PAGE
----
Decisions: Data or Guts?
Knowing how you make decisions can lead to you making better and more effective decisions that affect both your business and personal life. One model is to know if you are more of a Maximizer or a Satisficer? What did you call me?
“Maximizers are people who want the very best. Satisficers are people who want good enough,” says Barry Schwartz, a professor of psychology and author of The Paradox Choice.
- A Maximizer feels compelled to research and examine every possible option before deciding.
- A Maximizer’s motivation is not just about making a good or even a great decision. It is about making the best decision.
- This style is helpful in crucial decision-making situations.
Maximizers typically apply this approach automatically for major and minor decisions. They are typically as likely to attempt to maximize their outcomes for important decisions such as purchasing a business, a car, or a home as they are for relatively unimportant decisions such as where to eat dinner, finding a better bargain on clothes, or finding a more interesting station on the radio.
U.S. Nobel Prize-winning economist Herbert A. Simon, created the term Satisficer in 1956.
- This term Satisfice is a combination of the words satisfy and suffice. Satisfy means to be adequate. Suffice means to meet or satisfy a need.
- Satisficers make a decision as soon as their criteria have been met. (THIS IS ME! I get the basic information needed and then trust my gut and leap!)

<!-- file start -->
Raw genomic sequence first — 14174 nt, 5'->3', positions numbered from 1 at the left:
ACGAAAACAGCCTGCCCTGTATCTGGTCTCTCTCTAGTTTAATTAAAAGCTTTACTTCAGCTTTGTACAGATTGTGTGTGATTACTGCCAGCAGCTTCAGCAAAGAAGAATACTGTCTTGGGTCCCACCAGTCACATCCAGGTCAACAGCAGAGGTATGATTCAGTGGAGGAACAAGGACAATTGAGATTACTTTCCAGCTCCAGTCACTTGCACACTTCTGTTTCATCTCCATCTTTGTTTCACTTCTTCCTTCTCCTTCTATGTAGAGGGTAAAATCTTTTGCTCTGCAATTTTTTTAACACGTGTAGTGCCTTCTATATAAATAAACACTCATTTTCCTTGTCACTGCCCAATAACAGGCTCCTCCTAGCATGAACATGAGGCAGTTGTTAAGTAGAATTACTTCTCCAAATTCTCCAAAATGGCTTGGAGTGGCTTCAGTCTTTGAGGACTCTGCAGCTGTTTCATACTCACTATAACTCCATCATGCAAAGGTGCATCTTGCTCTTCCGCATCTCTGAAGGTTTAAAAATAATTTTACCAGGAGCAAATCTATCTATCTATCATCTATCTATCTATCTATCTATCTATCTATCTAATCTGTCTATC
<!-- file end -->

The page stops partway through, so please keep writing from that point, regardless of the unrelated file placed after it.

- Satisficers generally make good decisions and are not concerned about achieving the best possible outcome.
- This style is helpful when decisions need to be made quickly and efficiently.
A Satisficer is more interested in being expedient than thorough. They are more likely to jump on a deal or opportunity and be happy with the outcome even though they may have missed other, potentially better options. Being more expedient does not mean that Satisficers have lower standards or settle for mediocre outcomes. They can have very high standards. The key difference is, once their standards are met, they are satisfied.
Appreciate the natural decision-making style that you have, when it is most helpful, and in what specific situations we may want to modify this style. The second step is to appreciate those who have styles opposite of ours. As with most other aspects of life, differences can be negatives or positives depending on our context.
How are you making decisions in your business?
If you need help making decisions in your business, consider talking with me about a 90 Minute FOCUS session. We can get all that data out of your head and into action! The first step – let’s chat! Schedule a Free 30 Minute FOUCS session with me.